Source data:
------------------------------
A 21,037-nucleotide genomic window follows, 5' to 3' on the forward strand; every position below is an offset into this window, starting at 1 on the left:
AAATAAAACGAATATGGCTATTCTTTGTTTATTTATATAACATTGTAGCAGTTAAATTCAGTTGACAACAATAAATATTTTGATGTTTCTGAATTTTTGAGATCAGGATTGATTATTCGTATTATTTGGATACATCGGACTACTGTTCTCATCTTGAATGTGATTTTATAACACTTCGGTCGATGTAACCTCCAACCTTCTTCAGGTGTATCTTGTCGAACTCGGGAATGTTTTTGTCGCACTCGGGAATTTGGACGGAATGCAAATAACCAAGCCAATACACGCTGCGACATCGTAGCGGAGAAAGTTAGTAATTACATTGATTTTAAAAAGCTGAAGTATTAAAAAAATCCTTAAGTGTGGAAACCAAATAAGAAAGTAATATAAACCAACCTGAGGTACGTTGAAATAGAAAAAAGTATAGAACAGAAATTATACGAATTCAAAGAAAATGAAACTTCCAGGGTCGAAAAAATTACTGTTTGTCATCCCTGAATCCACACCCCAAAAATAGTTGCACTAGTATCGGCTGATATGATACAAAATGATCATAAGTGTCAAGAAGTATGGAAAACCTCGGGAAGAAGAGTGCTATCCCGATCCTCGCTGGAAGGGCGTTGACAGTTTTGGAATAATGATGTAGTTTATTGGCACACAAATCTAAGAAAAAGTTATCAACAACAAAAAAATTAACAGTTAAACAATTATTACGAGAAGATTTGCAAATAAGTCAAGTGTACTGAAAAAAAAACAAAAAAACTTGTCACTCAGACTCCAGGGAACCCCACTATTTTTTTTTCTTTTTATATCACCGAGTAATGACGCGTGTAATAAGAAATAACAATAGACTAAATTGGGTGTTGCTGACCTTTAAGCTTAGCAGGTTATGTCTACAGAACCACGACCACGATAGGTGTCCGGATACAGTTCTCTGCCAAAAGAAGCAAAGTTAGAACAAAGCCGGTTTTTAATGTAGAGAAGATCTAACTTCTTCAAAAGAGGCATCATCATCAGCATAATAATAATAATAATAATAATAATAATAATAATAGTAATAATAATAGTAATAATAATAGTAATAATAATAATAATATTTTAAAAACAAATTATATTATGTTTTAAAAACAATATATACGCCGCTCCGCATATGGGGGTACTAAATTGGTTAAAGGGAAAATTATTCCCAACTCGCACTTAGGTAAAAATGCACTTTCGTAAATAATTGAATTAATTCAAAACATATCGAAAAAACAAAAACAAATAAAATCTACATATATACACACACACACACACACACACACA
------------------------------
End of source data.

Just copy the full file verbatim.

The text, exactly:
A 21,037-nucleotide genomic window follows, 5' to 3' on the forward strand; every position below is an offset into this window, starting at 1 on the left:
AAATAAAACGAATATGGCTATTCTTTGTTTATTTATATAACATTGTAGCAGTTAAATTCAGTTGACAACAATAAATATTTTGATGTTTCTGAATTTTTGAGATCAGGATTGATTATTCGTATTATTTGGATACATCGGACTACTGTTCTCATCTTGAATGTGATTTTATAACACTTCGGTCGATGTAACCTCCAACCTTCTTCAGGTGTATCTTGTCGAACTCGGGAATGTTTTTGTCGCACTCGGGAATTTGGACGGAATGCAAATAACCAAGCCAATACACGCTGCGACATCGTAGCGGAGAAAGTTAGTAATTACATTGATTTTAAAAAGCTGAAGTATTAAAAAAATCCTTAAGTGTGGAAACCAAATAAGAAAGTAATATAAACCAACCTGAGGTACGTTGAAATAGAAAAAAGTATAGAACAGAAATTATACGAATTCAAAGAAAATGAAACTTCCAGGGTCGAAAAAATTACTGTTTGTCATCCCTGAATCCACACCCCAAAAATAGTTGCACTAGTATCGGCTGATATGATACAAAATGATCATAAGTGTCAAGAAGTATGGAAAACCTCGGGAAGAAGAGTGCTATCCCGATCCTCGCTGGAAGGGCGTTGACAGTTTTGGAATAATGATGTAGTTTATTGGCACACAAATCTAAGAAAAAGTTATCAACAACAAAAAAATTAACAGTTAAACAATTATTACGAGAAGATTTGCAAATAAGTCAAGTGTACTGAAAAAAAAACAAAAAAACTTGTCACTCAGACTCCAGGGAACCCCACTATTTTTTTTTCTTTTTATATCACCGAGTAATGACGCGTGTAATAAGAAATAACAATAGACTAAATTGGGTGTTGCTGACCTTTAAGCTTAGCAGGTTATGTCTACAGAACCACGACCACGATAGGTGTCCGGATACAGTTCTCTGCCAAAAGAAGCAAAGTTAGAACAAAGCCGGTTTTTAATGTAGAGAAGATCTAACTTCTTCAAAAGAGGCATCATCATCAGCATAATAATAATAATAATAATAATAATAATAATAATAGTAATAATAATAGTAATAATAATAGTAATAATAATAATAATATTTTAAAAACAAATTATATTATGTTTTAAAAACAATATATACGCCGCTCCGCATATGGGGGTACTAAATTGGTTAAAGGGAAAATTATTCCCAACTCGCACTTAGGTAAAAATGCACTTTCGTAAATAATTGAATTAATTCAAAACATATCGAAAAAACAAAAACAAATAAAATCTACATATATACACACACACACACACACACACACA